The project integrates conservation and sustainable economic development to protect 591,951 hectares of forest, an area roughly the size of the county of West Sussex, over twice the size of Tokyo or Moscow and four and a half times the size of the city of Los Angeles. By helping local farmers transition to sustainable cacao production in the margins of the protected area, degraded land is being restored, reducing the effects of deforestation and providing local communities with forest-friendly and sustainable livelihoods.
Project area and its threats
The Tambopata-Bahuaja Biodiversity Reserve is located in Madre de Dios, a region in southeastern Peru, in the Amazon Rainforest.
The project area includes the Tambopata National Reserve and the Bahuaja Sonene National Park, whose landscapes are threatened by illegal mining, logging, ‘slash and burn’ agriculture and infrastructure development. Mining poses the greatest threat to this landscape. Large numbers of mostly small-scale mining companies use highly polluting technology that contaminates the area’s rivers and the local water supply, including waste poisoned with mercury. The closeness and expansion of major roads, such as the Inter-Oceanic Highway, exacerbates the threat by facilitating access to mining opportunities in the forest. A number of social and environmental challenges are complicated by the competing forces of economic need and limited opportunities. Infrastructure development and migration are stimulated by natural resource extraction, but poverty rates remain high.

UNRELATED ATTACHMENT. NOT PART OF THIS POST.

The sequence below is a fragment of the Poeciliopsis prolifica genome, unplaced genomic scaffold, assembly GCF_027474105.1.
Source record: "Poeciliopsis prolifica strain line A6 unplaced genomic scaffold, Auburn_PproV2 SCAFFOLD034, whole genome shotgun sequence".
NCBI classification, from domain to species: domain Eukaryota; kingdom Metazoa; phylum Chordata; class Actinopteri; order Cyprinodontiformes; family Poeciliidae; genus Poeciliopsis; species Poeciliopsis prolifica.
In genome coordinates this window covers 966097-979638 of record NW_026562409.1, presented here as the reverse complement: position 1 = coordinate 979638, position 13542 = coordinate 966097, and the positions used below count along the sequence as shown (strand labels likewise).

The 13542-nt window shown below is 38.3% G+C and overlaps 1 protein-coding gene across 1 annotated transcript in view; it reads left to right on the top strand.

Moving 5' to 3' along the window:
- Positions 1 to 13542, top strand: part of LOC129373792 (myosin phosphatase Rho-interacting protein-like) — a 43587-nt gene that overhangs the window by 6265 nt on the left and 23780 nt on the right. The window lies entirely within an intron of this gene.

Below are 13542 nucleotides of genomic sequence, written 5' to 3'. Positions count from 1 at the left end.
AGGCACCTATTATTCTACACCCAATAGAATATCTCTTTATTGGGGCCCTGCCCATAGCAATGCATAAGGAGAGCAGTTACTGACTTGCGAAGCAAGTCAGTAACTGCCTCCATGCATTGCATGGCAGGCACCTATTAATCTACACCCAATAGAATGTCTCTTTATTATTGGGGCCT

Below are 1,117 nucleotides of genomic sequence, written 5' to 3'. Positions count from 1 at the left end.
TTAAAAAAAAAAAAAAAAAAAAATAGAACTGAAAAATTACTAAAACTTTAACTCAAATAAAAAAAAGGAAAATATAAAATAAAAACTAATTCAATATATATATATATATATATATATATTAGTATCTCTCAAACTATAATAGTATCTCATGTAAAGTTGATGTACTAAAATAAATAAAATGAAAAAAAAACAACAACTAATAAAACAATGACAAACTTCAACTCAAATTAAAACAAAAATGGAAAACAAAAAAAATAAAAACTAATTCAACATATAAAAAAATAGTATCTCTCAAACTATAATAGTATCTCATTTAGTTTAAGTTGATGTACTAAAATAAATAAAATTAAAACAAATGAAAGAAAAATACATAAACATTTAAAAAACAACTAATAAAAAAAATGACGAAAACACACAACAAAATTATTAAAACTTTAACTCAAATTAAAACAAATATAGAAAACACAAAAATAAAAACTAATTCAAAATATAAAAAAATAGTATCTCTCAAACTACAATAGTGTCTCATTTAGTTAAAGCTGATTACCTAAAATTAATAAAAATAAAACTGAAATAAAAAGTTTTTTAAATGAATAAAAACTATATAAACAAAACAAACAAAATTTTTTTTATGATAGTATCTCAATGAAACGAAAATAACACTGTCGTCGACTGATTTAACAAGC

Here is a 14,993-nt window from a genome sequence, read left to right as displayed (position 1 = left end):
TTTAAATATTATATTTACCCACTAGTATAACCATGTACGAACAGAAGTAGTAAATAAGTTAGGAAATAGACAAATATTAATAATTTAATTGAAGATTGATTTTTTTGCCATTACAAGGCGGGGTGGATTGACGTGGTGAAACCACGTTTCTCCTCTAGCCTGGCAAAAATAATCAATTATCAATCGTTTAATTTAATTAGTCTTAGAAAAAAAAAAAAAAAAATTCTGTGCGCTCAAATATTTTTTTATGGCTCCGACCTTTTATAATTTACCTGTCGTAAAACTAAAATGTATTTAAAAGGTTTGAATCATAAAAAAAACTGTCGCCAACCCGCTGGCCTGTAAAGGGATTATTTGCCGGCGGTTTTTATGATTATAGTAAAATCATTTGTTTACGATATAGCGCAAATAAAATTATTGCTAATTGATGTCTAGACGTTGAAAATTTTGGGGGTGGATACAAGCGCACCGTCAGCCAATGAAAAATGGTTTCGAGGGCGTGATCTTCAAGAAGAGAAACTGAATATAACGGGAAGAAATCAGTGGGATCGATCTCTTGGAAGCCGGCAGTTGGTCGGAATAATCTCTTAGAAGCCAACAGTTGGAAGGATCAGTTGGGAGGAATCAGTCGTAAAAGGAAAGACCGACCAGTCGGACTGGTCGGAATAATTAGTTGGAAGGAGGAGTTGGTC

- 591,851 hectares of land protected
- 4,000 hectares restored to produce high-value fine aromatic cacao
- 4mtCO2e avoided emissions
- Over 30 species protected, including giant river otters, spider monkeys and jaguars
- 339 land titles secured for local farmers
- 288 farmers are members of a cooperative supporting 1,152 people
- 27% of farmers are women